While this increase in information is welcome, there remains a deficit in parliamentary scrutiny of tax expenditure measures concerning new proposals and existing provisions. I encourage the committee to consider these measures as equivalent to direct expenditure by Departments or Government agencies and to approach them in that way. In particular, I recommend and encourage the committee to select a theme each year and to review the merits of each existing tax expenditure measure under that scheme. Approaching the long list of tax expenditures in that way will make them more accessible and the exploration more intuitive. I also recommend that the committee review the case made in the budget and finance Bills, and in associated documentation, for the introduction of each new tax expenditure measure. The Commission on Taxation and the Department of Finance have each provided a useful set of criteria to assess the appropriateness of new measures and it would be worthwhile for a committee such as this to consider if the measures as proposed and designed adhere to these criteria. Overall, if we treated tax expenditure more like new and recurring departmental expenditure it would represent a more comprehensive assessment of the State's decisions regarding taxation collection and resource allocation.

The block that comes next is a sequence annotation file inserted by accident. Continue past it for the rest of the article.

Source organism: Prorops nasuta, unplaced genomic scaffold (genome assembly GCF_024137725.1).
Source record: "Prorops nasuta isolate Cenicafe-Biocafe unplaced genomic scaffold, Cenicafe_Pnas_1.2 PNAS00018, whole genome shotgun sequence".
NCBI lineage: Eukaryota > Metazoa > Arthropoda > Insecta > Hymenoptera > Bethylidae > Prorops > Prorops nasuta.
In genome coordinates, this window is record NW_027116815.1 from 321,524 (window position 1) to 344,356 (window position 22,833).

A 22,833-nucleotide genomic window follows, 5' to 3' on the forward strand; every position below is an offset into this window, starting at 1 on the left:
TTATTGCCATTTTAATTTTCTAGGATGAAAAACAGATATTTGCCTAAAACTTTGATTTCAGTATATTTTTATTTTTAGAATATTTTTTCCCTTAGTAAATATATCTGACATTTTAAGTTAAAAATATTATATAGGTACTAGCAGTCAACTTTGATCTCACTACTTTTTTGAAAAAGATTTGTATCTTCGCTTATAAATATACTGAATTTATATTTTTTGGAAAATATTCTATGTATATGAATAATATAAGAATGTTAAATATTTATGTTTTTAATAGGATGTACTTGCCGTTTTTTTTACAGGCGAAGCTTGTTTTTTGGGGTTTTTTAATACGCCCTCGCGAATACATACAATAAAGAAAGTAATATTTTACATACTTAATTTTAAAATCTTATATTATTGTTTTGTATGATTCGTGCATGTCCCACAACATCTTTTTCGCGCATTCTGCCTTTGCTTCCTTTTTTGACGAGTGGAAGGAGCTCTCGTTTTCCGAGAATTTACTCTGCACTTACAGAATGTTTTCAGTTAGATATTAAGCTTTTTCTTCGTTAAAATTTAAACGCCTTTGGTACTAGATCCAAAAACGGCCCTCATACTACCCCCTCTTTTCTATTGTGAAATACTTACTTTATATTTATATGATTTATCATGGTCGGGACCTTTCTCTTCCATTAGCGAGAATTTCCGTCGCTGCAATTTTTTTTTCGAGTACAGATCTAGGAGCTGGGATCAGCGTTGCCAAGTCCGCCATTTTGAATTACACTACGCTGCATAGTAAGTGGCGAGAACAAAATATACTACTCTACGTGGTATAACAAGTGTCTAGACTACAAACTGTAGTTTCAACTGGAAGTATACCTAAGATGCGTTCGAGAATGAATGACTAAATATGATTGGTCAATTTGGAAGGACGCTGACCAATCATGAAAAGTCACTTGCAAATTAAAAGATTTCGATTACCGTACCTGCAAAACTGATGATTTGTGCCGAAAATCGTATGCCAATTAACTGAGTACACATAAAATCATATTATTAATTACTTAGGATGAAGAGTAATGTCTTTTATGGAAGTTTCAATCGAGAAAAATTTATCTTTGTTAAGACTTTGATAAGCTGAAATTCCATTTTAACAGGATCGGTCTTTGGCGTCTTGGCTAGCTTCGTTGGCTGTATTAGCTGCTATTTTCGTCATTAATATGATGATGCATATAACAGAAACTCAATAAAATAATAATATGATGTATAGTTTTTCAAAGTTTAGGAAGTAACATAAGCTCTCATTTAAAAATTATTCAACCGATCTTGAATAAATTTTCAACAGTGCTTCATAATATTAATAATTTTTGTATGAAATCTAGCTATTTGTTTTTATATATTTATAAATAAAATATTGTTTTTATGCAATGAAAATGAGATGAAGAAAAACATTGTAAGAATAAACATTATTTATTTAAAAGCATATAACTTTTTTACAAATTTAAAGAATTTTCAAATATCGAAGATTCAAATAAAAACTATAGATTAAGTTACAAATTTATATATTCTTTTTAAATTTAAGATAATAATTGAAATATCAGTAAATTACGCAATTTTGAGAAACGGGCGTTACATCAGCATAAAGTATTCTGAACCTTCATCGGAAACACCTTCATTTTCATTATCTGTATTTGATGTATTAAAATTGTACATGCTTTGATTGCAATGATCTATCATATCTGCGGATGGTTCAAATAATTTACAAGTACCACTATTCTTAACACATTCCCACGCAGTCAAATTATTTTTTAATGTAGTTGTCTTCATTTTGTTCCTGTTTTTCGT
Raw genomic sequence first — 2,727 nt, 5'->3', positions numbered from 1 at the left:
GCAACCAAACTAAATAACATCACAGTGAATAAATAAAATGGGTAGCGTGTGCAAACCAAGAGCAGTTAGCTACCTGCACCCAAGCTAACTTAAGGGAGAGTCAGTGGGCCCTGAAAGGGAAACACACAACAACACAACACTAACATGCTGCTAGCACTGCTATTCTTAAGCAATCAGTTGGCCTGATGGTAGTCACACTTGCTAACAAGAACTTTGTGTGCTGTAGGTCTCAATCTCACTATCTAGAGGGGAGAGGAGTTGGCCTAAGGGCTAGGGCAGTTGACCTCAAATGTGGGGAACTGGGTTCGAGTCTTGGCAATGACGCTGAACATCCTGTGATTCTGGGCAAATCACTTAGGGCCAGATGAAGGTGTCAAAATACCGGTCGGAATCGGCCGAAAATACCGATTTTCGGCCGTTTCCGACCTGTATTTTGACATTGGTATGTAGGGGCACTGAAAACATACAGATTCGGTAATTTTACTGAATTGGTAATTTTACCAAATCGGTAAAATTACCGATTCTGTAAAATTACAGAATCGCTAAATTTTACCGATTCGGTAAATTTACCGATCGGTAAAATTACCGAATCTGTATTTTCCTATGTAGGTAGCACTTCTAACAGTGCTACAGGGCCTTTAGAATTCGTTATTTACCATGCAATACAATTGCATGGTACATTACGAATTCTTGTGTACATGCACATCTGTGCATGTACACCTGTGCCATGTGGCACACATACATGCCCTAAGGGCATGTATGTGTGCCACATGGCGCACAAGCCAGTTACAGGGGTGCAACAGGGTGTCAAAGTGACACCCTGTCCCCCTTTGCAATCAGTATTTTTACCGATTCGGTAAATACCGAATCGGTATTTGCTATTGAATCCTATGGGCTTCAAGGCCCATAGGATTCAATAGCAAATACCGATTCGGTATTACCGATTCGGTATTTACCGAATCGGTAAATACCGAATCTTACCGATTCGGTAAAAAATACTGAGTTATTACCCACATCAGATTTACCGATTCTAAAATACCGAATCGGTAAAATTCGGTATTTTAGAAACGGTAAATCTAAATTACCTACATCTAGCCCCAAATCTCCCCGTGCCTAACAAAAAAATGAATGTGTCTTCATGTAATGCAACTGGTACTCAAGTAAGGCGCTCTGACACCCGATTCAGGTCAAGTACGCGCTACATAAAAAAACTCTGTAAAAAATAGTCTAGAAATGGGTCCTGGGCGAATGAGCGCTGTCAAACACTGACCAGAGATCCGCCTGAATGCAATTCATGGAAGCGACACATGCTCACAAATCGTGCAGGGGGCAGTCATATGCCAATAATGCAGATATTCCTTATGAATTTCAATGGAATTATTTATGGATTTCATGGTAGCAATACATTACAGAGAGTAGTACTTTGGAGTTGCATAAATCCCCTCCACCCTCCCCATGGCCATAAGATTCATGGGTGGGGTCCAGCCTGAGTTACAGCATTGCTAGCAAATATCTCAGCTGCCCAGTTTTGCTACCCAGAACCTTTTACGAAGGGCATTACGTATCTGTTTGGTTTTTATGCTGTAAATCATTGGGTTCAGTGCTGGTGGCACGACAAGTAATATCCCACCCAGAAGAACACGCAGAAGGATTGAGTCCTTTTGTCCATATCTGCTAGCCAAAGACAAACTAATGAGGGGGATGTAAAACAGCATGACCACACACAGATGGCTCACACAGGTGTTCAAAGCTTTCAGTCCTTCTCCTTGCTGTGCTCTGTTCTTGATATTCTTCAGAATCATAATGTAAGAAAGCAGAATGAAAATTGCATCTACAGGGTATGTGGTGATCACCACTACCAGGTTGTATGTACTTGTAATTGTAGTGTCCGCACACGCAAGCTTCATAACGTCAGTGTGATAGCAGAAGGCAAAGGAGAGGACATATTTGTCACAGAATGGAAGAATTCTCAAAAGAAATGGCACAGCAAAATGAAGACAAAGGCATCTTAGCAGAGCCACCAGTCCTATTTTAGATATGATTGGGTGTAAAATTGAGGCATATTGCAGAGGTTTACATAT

While my main message to the committee is concerns the merit of establishing recurring and structured assessments of tax expenditure as part of the process of budgetary oversight, I am conscious of the discussions the committee has had in recent months and the forthcoming post-pandemic fiscal context. The pandemic has reminded us of the often hidden role that welfare states, such as ours, play in providing a safety net for all members of society. No doubt, that experience will frame much of the policy response in the years to come and points to at least a greater recognition of the role of the State and, most likely, a more enhanced role for the State. Coupled with the impact of higher public debt, higher than anticipated debt-financing costs and the long-overdue reform of the international corporate taxation system, it seems inevitable that the State will have to raise more taxation on a recurring basis once the pandemic has subsided. In the absence of large-scale reductions in public services and redistributive supports, an increase in total taxation and social insurance contributions is a matter of how and not if.